G. Richard Whittecar
Old Dominion University
University with graduate programs, including doctoral programs
In this course we explore many of the major geomorphic systems, especially those that have affected Virginia. Landform processes and surficial materials related to tectonics, weathering, soil formation, stream action, coastline dynamics, and glacial fluctuations form the core of course topics. Additional topics (e.g. karst and periglacial processes) are covered on the field trip to the Appalachian physiographic provinces. Every class session involves group exercises that use hands-on or discovery-based learning.
Resource Type: Course Information:Goals/Syllabi
Grade Level: College Upper (15-16)
Course Type: Upper Level:Hydrogeology
This is an upper-division course required for students in the Geology or Earth Science Education tracks in the Ocean and Earth Science major program. It serves as the writing intensive course for students in these tracks. The course meets twice a week for 2.5 hours and combines lecture and lab activities throughout that time. It has a required 2.5-day trip to the mountains, and a 1-day trip to the barrier islands.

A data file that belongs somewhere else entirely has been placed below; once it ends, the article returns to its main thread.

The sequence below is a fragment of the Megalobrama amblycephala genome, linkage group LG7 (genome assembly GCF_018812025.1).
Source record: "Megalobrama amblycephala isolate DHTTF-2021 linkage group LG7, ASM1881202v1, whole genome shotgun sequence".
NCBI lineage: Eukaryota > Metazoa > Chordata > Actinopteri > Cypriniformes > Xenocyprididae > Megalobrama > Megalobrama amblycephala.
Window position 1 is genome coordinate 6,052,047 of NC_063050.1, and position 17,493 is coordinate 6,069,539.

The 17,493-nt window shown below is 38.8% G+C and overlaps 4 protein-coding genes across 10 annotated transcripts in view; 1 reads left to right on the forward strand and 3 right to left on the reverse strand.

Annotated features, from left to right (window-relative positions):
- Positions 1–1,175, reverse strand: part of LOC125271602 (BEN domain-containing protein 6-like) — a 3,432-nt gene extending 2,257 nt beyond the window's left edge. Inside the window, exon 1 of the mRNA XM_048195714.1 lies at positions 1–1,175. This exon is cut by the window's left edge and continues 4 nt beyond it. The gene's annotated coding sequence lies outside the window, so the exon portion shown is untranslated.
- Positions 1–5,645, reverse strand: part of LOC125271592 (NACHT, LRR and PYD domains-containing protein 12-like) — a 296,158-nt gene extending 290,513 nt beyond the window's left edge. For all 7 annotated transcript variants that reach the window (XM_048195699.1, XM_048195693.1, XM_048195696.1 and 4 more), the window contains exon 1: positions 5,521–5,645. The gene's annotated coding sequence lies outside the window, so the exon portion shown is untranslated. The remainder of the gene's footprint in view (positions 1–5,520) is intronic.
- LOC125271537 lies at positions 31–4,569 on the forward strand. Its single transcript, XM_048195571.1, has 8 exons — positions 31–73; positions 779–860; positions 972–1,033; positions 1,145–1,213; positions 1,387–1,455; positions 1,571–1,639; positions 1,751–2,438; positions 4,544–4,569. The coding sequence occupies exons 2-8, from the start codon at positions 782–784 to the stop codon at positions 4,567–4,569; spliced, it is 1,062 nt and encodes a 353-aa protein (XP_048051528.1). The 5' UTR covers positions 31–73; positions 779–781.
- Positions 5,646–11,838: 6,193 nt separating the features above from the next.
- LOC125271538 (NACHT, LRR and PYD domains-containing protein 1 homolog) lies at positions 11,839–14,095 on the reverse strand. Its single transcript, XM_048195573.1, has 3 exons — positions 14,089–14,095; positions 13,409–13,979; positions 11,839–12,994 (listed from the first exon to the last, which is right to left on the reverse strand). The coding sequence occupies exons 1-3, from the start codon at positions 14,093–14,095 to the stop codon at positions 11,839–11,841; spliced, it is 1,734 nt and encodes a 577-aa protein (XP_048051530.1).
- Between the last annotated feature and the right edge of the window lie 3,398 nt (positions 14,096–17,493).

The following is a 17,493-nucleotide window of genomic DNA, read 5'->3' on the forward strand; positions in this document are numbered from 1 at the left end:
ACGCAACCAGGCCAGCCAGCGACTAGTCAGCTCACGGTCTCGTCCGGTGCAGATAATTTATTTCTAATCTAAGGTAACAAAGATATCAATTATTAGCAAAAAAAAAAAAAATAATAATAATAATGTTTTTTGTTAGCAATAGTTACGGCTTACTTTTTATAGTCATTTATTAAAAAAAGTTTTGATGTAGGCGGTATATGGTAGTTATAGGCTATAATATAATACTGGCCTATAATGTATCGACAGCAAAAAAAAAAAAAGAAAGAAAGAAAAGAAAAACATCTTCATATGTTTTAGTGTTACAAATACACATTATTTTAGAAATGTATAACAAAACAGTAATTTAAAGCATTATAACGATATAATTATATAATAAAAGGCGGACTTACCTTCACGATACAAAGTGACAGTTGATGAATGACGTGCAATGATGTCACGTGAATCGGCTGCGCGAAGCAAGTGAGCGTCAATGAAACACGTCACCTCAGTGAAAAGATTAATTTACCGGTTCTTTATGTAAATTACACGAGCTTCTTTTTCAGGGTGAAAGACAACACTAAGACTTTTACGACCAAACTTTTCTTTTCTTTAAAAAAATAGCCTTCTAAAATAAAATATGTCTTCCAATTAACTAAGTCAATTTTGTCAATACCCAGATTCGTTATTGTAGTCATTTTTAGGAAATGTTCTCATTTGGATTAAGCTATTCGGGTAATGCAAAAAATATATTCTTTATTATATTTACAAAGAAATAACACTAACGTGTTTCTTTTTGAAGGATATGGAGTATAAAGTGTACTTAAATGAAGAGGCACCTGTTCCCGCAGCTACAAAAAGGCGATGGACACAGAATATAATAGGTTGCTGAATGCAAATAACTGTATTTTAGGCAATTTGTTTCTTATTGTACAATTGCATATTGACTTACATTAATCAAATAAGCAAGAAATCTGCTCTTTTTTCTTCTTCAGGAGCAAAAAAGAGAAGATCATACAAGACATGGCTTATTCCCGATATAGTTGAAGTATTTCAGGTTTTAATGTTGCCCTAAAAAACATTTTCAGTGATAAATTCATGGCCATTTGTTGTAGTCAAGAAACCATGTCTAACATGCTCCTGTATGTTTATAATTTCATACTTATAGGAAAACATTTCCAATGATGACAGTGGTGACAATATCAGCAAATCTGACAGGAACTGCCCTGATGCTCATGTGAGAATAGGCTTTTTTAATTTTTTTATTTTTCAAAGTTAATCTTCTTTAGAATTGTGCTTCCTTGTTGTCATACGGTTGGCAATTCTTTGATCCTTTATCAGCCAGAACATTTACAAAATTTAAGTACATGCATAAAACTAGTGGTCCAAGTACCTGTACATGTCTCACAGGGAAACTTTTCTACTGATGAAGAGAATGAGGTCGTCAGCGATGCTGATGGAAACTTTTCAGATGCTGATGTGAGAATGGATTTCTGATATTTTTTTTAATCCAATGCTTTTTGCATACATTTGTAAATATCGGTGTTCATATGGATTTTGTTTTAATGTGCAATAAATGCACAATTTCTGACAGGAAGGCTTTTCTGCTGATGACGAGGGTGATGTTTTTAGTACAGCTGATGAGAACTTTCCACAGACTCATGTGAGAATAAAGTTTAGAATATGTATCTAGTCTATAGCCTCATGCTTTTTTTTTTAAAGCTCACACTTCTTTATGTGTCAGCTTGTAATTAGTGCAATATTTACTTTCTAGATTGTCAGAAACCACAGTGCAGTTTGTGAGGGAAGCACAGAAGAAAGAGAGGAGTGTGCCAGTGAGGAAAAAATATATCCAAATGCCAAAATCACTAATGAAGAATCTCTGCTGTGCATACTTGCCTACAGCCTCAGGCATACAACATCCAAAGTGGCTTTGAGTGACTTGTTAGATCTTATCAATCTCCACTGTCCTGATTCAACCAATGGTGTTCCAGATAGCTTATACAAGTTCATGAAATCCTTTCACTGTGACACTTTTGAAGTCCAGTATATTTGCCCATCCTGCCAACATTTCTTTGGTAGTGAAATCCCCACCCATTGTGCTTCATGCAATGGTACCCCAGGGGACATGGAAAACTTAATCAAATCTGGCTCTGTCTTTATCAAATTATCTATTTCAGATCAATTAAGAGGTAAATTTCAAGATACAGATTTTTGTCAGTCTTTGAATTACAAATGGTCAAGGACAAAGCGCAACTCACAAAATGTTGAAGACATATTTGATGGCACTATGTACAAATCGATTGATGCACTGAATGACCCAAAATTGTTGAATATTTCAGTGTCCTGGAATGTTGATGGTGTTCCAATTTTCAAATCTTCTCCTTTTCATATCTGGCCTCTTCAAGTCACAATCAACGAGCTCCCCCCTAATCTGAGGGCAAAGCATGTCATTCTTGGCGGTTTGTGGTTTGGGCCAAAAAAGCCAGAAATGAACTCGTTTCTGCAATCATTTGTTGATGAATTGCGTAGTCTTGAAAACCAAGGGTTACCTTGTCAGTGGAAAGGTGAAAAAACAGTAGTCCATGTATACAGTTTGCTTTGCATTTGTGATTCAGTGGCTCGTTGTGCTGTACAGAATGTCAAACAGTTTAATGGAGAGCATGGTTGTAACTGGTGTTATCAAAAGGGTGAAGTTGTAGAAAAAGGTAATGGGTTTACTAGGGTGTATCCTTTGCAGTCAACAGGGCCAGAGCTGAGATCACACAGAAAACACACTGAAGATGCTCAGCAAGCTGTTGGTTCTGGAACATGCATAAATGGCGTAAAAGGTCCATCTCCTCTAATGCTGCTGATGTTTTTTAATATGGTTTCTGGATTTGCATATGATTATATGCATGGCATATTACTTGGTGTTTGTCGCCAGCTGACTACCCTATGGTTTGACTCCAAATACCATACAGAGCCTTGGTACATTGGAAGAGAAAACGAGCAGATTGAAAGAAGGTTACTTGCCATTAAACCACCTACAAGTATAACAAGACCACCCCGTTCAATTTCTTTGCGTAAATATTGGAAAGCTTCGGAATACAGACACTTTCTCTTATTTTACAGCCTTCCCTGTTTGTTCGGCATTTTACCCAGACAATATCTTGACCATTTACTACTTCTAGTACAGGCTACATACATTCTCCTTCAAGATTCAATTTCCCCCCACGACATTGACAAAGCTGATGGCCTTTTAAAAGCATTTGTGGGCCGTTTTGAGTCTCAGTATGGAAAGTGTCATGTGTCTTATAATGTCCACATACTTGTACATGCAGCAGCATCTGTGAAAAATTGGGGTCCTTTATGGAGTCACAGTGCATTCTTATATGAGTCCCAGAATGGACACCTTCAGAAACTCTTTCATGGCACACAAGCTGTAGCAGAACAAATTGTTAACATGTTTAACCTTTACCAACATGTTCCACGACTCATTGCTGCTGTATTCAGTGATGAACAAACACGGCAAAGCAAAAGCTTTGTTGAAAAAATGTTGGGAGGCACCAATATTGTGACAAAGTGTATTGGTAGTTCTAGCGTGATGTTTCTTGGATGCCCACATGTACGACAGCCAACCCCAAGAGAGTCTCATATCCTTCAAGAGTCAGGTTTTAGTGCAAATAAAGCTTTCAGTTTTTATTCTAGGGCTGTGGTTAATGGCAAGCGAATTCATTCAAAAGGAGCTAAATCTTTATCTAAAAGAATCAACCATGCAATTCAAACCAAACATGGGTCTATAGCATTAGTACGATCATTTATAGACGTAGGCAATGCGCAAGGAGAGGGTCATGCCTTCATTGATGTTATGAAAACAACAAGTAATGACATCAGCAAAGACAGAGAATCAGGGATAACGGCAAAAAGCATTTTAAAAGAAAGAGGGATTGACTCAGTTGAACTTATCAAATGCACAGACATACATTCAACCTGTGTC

This course is designed around three principal objectives:
1. Students should be able to use common maps and aerial photographs to identify landforms and describe the materials they are likely to contain.
2. Students should be able to use these tools and their knowledge of geomorphic processes to evaluate a parcel of land for common geologic hazards.
3. Students should be able to organize and write a report that describes and explains these landforms, materials, and hazards to a non-geologist.
How course activities and course structure help students achieve these goals:
Skills Tests will review basic techniques learned in earlier courses related to rock identification, use of map scales, contouring elevation data, constructing topographic profiles, and using stereoscopes with aerial photographs. Lab Tests will evaluate how well students learn to identify landforms on topographic maps and aerial photographs, extract information from soil survey maps and reports, and to interpret the geologic materials present within landscape features. Lecture Tests evaluate student ability to explain the processes that generate landforms. The sequence of writing assignments lets students practice developing the illustrations and text needed to explain their analysis of potential environmental hazards at a real piece of property in western Virginia.
I assess student learning in a variety of ways. Lecture tests are a collection of multiple-choice, short answer, and essay questions. Lab tests are short answer questions based on interpretation of maps and aerial photographs. Student writing
Syllabus (Microsoft Word 35kB Apr30 08)
Other Materials (Microsoft Word 33kB Apr30 08)